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FDA Publishes New Guidance Document on Mitigating Bacterial Contamination in Platelet Components


The FDA’s final guidance document on mitigating bacterial contamination in platelet components, released on September 30, 2019, formally recognises the risk of transfusion-transmitted bacterial infections and the need for additional safety measures to protect patients.

Download the FDA guidance document


The FDA guidance document describes several strategies which can be used to mitigate the sepsis risk associated with platelet transfusions, including pathogen inactivation (PI); Large Volume Delayed Sampling (LVDS); and various primary with secondary testing strategies, almost all of which require aerobic and anaerobic bottles1.

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What does the new standard mean for blood centres?

For blood centres currently using pathogen inactivation, no changes are required to meet the new FDA guideline. With PI, the procedures and products are already in compliance with the new standard. For blood centres using bacterial detection, compliance depends on the processes. The FDA guidance includes several bacterial detection options which, if implemented
according to the guidance, meet the minimum standard.

For blood centres where processes do not yet align with the FDA guidance, these are some aspects to consider in determining how to revise procedures and implement the required steps to meet the standard:


The addition of anaerobic cultures may increase the rate of false positives as much as 4-fold, which may lead to increased wastage, increased reagent
consumption, and potentially more product re-calls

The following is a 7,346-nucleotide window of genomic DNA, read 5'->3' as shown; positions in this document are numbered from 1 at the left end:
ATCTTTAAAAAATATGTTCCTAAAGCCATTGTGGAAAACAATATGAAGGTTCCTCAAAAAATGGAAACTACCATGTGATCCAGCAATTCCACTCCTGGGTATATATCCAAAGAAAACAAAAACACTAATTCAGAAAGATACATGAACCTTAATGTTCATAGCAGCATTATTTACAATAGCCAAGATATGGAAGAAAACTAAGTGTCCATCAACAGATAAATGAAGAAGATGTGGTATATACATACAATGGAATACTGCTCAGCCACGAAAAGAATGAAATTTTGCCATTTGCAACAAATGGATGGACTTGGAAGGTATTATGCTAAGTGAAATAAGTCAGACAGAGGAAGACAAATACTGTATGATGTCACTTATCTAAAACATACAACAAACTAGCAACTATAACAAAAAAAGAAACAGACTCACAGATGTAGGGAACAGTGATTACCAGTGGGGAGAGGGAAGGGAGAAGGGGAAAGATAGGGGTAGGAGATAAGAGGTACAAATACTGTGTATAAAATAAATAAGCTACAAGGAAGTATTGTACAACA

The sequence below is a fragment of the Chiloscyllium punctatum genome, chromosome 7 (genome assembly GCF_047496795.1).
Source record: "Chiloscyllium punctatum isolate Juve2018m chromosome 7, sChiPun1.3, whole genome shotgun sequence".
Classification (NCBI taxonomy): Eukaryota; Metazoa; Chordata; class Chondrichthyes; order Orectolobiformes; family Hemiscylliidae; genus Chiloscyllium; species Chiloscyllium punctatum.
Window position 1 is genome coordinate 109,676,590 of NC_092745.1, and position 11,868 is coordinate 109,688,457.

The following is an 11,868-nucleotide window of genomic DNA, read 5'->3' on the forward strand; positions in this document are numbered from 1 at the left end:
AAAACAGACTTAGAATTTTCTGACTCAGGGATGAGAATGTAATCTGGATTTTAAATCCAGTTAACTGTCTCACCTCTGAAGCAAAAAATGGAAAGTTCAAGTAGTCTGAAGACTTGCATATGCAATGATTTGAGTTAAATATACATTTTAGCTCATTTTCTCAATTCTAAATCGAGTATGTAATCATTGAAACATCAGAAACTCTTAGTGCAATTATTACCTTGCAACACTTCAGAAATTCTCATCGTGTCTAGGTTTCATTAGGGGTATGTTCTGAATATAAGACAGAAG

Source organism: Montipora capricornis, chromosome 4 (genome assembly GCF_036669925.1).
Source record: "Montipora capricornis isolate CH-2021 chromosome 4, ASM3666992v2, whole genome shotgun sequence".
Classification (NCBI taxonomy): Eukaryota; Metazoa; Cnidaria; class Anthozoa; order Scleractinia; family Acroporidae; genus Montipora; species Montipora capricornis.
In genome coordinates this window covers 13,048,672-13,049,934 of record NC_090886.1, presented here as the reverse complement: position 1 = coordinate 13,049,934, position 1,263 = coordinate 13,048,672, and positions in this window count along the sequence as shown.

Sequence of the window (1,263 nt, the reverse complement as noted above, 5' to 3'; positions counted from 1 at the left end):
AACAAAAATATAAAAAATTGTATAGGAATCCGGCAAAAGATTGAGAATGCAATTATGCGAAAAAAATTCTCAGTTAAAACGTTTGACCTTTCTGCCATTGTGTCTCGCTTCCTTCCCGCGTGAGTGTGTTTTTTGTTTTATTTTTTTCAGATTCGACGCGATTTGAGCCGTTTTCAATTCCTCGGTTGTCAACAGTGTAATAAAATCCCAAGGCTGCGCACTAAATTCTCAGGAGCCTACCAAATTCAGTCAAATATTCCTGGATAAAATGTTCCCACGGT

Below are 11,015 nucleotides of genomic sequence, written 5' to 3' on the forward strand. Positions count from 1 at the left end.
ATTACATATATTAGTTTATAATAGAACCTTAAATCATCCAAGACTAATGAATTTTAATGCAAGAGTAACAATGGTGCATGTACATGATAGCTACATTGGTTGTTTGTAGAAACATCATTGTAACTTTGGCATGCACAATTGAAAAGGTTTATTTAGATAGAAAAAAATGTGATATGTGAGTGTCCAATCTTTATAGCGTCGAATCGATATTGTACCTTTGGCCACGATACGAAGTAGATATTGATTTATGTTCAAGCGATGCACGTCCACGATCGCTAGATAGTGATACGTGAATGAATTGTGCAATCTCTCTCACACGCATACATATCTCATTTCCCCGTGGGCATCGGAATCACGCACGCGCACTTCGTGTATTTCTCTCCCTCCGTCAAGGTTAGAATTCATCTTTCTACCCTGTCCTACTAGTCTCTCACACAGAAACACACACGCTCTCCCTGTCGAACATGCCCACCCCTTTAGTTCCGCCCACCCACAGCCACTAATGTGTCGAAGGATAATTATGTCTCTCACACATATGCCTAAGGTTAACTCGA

-16 ml

The 16 ml sampling of the final product may lead to a reduced platelet count in the product, which may need to be compensated by modifying donation specifications or component processing specifications


The sampling after 36 hours with a 12-hour hold to obtain a 5-day shelf life for the platelets leads to much older platelets being issued, contrary to the main objective of issuing fresh latelets as much as possible

+1 step

Secondary testing either via culture or secondary rapid testing can be operationally challenging and entail new processes, SOPs, etc.

INTERCEPT pathogen inactivation for platelets

With pathogen inactivation, these potential obstacles are eliminated. In addition, pathogen inactivation offers efficiency and quality improvements to blood centres, including:

  • Safer blood products. Approximately 2.3 million PCs
    have been manufactured worldwide (Cerus Corporation;
    unpublished data) without a reported septic fatality.2
  • Faster blood products. Depending on the
    availability of NAT results, pathogen-inactivated
    platelets may be available as soon as Day 1.
  • More differentiated blood products. With pathogen
    inactivation, blood centres are able to offer blood products
    that are free of bacteria, viruses, and pathogens.
  • More efficient blood products. By eliminating multistep
    tests and complex inventory management, blood
    centres can streamline operations and costs

FDA approved

Cerus’ INTERCEPTTM Blood System is currently the only FDA-approved pathogen-reduction technology to treat platelet components, and has been deployed at blood centres and major academic hospitals around the world,
including the American Red Cross. In fact, in an open letter3 to the healthcare community, published October 2019, Chris Hrouda, President of Biomedical Services at the American Red Cross, said: “Pathogen reduction is the preferred approach of the American Red Cross for enhancing the safety and availability of platelets for transfusion.”

The global leader in blood safety

When it comes to safeguarding the world’s blood supply, Cerus is leading the way with expertise and solutions that are changing the industry. To find out more about the INTERCEPTTM Blood System and the benefits of pathogen inactivation for your blood centre, contact our customers services by phone at +31 33 496 0600 or by email


“Bacterial Risk Control Strategies for Blood Collection Establishments and Transfusion Services to Enhance

the Safety and Availability of Platelets for Transfusion ǀ Guidance for Industry,” U.S. Department of Health and
Human Services, Food and Drug Administration, Center for Biologics Evaluation and Research, September 2019
2 Benjamin et al, “Hemovigilance monitoring of platelet septic reactions with effective bacterial protection systems,”

Transfusion 2017 Dec;57(12):2946-2957, doi: 10.1111/trf.14284
3 Chris Hrouda, “Securing the future of the U.S, blood supply: an open letter to the health care community,” Oct. 2019, retrieved from